Let’s be content with God’s perfecting work, which realistically requires us to prioritize. We can’t say yes to everything. We are the work of His hands, and when we are intentional in following His leading, He can make something beautiful out of the raw material.
Perspective #2: Providence, Not One-Hundred Percent
Another promise from Scripture reminds us that following God’s will doesn’t mean realizing one hundred percent of our dreams. “The steps of a good man are ordered by the Lord, And He delights in his way. Though he fall, he shall not be utterly cast down; For the Lord upholds him with His hand” (Psalm 37:23-24 NKJV).
Did you catch that? The verse begins with the assumption that we’re talking about a “good man” or godly person here. God directs the decisions of and delights in the person who is seeking His will.
However, this believer will still fall. I think we sometimes forget this reality. Even God’s children face failures, disappointments, and defeats. The difference is that God won’t forsake us and will stand by us through it all. He “upholds” or supports us with His hand.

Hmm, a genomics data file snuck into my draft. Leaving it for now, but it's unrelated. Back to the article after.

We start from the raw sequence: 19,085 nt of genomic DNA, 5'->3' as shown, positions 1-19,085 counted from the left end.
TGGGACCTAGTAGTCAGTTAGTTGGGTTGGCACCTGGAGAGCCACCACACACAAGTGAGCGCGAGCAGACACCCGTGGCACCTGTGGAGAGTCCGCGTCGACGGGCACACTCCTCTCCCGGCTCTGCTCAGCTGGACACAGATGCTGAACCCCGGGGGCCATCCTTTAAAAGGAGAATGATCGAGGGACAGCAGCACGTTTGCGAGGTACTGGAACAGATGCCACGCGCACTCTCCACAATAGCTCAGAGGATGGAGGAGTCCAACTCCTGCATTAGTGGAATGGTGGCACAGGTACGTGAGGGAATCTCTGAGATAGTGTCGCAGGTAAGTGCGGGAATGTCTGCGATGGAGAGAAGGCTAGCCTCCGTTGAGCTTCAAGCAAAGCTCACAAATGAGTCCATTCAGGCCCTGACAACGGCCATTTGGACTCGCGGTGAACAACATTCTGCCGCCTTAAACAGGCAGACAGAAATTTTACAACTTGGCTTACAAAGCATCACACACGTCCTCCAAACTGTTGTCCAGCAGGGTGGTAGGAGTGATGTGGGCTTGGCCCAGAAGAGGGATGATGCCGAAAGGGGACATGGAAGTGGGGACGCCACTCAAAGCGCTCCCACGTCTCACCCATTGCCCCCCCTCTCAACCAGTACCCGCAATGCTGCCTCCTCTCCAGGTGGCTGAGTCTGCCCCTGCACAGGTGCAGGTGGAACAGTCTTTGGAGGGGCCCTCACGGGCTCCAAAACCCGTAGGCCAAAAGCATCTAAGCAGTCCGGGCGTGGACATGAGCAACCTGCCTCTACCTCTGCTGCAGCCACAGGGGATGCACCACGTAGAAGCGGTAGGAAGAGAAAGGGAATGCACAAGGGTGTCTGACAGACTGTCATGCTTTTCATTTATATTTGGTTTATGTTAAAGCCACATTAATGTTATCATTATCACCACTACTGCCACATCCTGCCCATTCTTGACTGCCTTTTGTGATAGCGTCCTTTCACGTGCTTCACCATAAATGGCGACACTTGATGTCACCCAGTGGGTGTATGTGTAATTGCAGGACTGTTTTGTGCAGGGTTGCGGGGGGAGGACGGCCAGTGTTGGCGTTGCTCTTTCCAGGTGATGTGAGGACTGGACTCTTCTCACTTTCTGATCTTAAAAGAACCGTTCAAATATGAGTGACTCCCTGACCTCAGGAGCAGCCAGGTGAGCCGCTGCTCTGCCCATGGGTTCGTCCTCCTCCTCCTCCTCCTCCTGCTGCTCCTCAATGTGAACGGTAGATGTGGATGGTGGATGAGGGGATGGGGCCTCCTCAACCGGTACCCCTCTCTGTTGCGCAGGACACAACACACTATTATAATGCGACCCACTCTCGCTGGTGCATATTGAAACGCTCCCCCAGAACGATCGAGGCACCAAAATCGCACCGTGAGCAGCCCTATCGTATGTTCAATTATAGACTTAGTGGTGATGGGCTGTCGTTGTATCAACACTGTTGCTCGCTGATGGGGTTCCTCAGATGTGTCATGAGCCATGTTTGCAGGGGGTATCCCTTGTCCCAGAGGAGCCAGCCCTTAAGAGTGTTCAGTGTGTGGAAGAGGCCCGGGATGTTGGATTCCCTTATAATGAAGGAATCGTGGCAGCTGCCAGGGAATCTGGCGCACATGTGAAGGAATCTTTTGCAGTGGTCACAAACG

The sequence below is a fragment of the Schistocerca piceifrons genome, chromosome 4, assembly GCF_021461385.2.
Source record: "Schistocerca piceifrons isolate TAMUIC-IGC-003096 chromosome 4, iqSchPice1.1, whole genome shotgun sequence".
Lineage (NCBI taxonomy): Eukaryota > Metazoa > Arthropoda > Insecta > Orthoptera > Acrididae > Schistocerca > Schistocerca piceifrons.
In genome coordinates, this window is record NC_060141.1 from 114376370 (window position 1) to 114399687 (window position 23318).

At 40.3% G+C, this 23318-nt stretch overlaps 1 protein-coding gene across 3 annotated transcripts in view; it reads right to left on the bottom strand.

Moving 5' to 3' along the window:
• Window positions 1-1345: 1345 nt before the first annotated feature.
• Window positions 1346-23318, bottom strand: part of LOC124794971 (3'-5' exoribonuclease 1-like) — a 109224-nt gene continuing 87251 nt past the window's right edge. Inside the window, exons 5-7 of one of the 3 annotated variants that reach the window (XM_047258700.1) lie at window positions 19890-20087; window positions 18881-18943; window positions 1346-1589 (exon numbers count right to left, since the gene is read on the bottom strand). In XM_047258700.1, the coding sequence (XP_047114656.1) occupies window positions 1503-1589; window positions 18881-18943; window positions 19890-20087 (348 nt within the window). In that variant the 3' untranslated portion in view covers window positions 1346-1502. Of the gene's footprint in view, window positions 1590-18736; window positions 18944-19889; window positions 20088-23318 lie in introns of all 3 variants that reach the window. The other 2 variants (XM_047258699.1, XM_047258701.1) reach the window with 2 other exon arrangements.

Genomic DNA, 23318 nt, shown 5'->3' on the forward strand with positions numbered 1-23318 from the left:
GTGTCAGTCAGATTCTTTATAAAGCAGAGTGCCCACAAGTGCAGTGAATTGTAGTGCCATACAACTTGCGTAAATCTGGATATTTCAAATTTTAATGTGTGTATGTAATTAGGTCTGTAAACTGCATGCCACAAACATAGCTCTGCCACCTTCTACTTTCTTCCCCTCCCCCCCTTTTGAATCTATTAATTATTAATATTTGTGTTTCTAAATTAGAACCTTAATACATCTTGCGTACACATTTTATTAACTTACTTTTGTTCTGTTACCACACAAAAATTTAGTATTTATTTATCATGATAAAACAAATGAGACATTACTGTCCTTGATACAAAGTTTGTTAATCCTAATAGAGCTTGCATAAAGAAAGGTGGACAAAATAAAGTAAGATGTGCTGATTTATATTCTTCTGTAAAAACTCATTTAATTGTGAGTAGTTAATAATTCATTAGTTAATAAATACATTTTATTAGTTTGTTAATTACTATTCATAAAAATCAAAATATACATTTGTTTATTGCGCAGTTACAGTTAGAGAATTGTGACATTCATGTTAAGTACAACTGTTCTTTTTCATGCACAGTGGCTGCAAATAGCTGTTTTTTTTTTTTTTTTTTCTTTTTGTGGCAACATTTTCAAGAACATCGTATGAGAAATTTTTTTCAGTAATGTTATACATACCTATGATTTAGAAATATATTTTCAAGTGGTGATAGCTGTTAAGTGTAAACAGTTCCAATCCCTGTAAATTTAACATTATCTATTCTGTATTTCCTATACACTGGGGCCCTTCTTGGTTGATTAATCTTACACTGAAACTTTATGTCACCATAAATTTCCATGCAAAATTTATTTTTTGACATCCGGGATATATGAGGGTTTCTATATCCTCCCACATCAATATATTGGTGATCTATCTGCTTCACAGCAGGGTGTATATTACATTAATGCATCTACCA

When we choose to follow Christ, the most important decision we could ever make, we are not guaranteed one-hundred percent success in this life. If you’ve been following a name-it-and-claim-it “gospel” that suggests otherwise, you’ve been misled. Following Jesus means we believe in His providential wisdom and care over our lives, not a guarantee of our dreams and goals being met.
The truth is that God works through the imperfections and setbacks—all those “missed out” moments—to make us more like Him. The closed doors encourage us to lean on him harder and deepen our relationship with Him, which is so much more valuable than any lost opportunities.
Perspective #3: Protection, Not Freedom from Problems
The point of the Christian faith is not that we will enjoy a life free from problems but that we can experience God’s protection—and direction—through them. Yes, we will miss out on opportunities. Yes, we will fail where other people succeed.
Yet sometimes, God’s refusals are His mercies, and He allows us to hear “no,” so that He might give us a better “yes” later. In the moment, grasping that truth can be difficult, but in the long-term, we are so much better off.
Jeremiah 29:11 says, “For I know the thoughts that I think toward you, says the Lord, thoughts of peace and not of evil, to give you a future and a hope” (NKJV). God desires our good, and His plans for us far transcend any fear of missing out we may experience.
The next time your mind wanders to “what ifs” and fear that you’ve lost your chance, may I encourage you to stop and reflect on all the blessings you have before you. In my case, my husband reminded me that saying no to one opportunity meant saying yes to something far more important: the answer to my prayer for a spouse. We never know how God may use a “no” in our lives to pave the way for a better “yes.”
We never know how God may use a “no” in our lives to pave the way for a better “yes.” @kjhogrefeTweet